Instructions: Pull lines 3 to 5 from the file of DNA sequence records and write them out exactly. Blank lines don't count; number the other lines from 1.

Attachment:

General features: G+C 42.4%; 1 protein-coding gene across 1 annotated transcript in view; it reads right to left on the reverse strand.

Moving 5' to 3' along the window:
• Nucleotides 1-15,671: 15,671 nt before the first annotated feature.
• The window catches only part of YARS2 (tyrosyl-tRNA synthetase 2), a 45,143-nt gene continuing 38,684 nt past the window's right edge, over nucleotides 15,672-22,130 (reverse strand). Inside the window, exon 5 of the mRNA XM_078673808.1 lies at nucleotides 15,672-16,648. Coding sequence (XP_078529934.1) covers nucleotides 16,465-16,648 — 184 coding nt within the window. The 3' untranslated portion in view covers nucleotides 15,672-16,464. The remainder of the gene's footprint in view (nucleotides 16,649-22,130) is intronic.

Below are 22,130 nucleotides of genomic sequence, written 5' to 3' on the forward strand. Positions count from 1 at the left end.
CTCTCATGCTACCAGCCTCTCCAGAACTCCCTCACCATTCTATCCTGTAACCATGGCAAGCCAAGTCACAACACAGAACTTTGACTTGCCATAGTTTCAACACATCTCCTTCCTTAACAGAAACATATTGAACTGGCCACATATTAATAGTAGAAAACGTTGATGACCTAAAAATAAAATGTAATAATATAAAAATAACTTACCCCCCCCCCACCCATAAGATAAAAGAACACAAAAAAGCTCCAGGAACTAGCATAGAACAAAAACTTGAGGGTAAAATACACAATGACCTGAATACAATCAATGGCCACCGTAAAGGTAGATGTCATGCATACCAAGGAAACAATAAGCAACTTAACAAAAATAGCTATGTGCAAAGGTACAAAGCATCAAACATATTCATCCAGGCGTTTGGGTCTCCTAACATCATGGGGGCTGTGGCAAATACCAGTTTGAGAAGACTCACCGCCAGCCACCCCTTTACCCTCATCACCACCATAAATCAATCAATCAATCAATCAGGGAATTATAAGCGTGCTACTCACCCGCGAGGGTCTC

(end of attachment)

• Nucleotides 1-15,671: 15,671 nt before the first annotated feature.
• The window catches only part of YARS2 (tyrosyl-tRNA synthetase 2), a 45,143-nt gene continuing 38,684 nt past the window's right edge, over nucleotides 15,672-22,130 (reverse strand). Inside the window, exon 5 of the mRNA XM_078673808.1 lies at nucleotides 15,672-16,648. Coding sequence (XP_078529934.1) covers nucleotides 16,465-16,648 — 184 coding nt within the window. The 3' untranslated portion in view covers nucleotides 15,672-16,464. The remainder of the gene's footprint in view (nucleotides 16,649-22,130) is intronic.

Below are 22,130 nucleotides of genomic sequence, written 5' to 3' on the forward strand. Positions count from 1 at the left end.